AI, coupled with a data-centric approach and automation, looks like it is starting to pay back the operators who have led in this field. Where can industry leaders go next, and what are the key lessons for others on how to ‘jump the curve’?
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AI adoption yields positive results
Over the last five years, telcos have made measurable progress in AI adoption and it is starting to pay off. When compared to all industries, telcos have become adept at handling large data sets and implementing automation. Over the last several years the telecoms industry has gone from not knowing where or how to implement AI, to having developed and implemented hundreds of AI and automation applications for network operations, fraud prevention, customer channel management, and sales and marketing. We have discussed these use cases and operator strategies and opportunities in detail in previous reports.
- Network AI: The state of the art
- Telco AI: How to organise and partner for maximum success
- The value of analytics, automation and AI for telcos: The telco A3 application map
- A3 for telcos: Mapping the financial value
- Telco data monetisation: What’s it worth?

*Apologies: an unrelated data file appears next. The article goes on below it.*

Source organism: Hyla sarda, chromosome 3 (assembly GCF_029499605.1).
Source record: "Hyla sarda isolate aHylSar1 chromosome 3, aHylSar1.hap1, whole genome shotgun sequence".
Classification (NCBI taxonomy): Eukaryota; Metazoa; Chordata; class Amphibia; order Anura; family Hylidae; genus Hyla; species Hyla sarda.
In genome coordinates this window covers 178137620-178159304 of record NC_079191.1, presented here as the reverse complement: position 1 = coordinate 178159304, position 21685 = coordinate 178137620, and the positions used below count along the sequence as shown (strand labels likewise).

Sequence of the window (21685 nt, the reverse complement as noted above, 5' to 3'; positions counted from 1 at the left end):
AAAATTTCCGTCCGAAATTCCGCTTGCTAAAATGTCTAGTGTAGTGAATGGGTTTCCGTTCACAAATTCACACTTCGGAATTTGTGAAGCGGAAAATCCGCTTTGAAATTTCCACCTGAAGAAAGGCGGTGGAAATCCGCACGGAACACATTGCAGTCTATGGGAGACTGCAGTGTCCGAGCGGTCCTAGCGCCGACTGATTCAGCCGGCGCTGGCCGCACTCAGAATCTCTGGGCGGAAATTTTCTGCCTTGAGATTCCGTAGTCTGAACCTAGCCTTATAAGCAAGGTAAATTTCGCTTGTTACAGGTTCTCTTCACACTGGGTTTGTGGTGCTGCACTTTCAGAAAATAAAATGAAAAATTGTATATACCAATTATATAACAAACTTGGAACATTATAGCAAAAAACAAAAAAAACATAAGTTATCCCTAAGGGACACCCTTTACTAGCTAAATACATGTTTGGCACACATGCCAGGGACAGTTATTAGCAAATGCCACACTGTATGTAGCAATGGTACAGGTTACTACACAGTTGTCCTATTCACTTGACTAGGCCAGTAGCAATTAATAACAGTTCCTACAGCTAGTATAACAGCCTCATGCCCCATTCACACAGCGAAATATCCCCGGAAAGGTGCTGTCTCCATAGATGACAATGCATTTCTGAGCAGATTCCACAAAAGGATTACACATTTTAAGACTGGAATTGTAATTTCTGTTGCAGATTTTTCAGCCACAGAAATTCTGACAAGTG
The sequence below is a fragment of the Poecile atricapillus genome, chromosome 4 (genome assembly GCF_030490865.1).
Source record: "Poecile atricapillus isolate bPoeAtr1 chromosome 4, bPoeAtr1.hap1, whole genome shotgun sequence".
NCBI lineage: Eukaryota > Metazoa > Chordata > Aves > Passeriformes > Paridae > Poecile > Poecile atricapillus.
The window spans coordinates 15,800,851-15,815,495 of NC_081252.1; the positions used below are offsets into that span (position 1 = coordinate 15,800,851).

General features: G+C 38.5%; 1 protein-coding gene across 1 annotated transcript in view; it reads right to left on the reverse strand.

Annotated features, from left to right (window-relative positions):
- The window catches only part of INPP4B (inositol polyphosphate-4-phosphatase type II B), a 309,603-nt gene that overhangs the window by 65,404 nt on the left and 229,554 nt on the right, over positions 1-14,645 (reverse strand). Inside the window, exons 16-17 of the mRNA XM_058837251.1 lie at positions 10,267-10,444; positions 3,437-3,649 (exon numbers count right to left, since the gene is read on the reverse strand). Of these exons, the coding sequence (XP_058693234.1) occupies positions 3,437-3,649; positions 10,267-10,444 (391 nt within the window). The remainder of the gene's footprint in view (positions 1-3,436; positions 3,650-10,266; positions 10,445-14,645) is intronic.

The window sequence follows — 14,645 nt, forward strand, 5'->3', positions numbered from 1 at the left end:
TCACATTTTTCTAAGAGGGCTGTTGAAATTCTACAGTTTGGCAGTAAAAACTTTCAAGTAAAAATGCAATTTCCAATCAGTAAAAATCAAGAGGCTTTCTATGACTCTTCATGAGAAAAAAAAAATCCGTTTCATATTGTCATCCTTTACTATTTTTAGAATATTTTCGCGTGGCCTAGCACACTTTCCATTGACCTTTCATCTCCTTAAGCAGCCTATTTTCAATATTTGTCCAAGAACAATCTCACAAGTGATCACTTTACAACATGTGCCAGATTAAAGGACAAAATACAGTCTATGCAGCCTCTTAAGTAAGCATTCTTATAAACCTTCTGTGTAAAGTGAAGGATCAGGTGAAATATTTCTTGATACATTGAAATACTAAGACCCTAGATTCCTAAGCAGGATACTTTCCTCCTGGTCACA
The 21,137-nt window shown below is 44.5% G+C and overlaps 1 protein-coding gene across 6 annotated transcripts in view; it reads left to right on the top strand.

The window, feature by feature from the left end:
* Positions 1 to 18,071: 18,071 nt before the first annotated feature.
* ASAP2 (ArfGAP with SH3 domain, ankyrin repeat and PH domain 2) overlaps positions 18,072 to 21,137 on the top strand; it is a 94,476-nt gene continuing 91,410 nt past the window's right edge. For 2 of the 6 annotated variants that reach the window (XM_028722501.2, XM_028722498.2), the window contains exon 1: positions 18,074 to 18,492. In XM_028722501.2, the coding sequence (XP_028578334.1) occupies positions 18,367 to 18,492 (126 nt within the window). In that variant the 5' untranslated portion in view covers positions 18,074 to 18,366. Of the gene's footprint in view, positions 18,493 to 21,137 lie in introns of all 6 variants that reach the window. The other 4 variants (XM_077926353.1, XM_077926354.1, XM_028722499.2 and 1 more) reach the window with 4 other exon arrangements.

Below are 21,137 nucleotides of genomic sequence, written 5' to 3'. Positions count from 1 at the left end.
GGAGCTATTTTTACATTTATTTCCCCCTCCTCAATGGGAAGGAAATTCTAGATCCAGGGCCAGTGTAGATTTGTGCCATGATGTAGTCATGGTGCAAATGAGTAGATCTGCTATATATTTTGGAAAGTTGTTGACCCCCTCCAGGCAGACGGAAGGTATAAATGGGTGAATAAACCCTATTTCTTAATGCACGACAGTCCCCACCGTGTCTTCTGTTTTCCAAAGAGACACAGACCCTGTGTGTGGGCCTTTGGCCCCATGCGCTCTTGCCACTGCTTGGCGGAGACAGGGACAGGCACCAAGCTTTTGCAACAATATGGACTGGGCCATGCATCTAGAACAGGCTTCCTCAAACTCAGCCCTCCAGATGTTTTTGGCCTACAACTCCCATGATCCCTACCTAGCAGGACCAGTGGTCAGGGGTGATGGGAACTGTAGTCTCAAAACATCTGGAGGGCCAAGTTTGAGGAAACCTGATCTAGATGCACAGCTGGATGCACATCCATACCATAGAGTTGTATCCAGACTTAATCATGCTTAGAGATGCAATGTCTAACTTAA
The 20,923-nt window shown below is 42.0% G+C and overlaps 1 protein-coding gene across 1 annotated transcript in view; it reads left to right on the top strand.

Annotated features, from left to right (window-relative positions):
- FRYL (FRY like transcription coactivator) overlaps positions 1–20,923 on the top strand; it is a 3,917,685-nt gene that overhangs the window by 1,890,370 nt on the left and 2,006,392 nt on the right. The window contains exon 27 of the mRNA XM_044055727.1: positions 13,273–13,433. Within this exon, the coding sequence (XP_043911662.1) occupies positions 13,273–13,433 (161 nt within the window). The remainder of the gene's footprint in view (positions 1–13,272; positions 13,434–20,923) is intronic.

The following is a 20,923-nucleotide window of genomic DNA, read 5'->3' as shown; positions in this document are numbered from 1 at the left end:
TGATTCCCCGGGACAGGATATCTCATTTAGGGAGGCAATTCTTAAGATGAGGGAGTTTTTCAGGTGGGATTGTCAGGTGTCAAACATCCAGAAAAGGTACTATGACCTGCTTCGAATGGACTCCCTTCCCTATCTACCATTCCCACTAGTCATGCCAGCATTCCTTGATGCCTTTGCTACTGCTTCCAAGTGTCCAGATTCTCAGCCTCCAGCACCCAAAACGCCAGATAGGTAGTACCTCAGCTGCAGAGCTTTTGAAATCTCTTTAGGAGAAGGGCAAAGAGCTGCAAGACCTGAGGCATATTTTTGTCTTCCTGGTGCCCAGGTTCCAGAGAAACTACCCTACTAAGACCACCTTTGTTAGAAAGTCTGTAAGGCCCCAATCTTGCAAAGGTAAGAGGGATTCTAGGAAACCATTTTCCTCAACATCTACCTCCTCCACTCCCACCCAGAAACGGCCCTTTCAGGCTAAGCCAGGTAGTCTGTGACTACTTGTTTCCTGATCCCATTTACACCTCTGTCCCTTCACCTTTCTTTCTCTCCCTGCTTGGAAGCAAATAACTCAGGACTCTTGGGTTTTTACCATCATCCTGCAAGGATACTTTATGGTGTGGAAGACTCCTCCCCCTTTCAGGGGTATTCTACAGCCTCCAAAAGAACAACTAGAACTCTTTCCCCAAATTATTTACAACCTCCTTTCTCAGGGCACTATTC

- The future of assurance: How to deliver quality of service at the edge
For the more advanced telcos, the challenge is no longer setting up data management platforms and systems and identifying promising use cases for AI and automation, but overcoming the organisational and cultural barriers to becoming truly data-centric in mindset, processes and operations. A significant part of this challenge includes disseminating AI adoption and expertise of these technologies and associated skills to the wider organisation, beyond a centralised AI team.The benchmark for success here is not other telcos, or companies in other industries with large legacy and physical assets, but digital- and cloud-native companies that have been established with a data-centric mindset and practices from the start. This includes global technology companies like Microsoft, Google and Amazon, who increasingly see telecoms operators as customers, or perhaps even competitors one day, as well as greenfield players such as Rakuten, Jio and DISH, which as well as more modern networks have fewer ingrained legacy processes and cultural practices to overcome.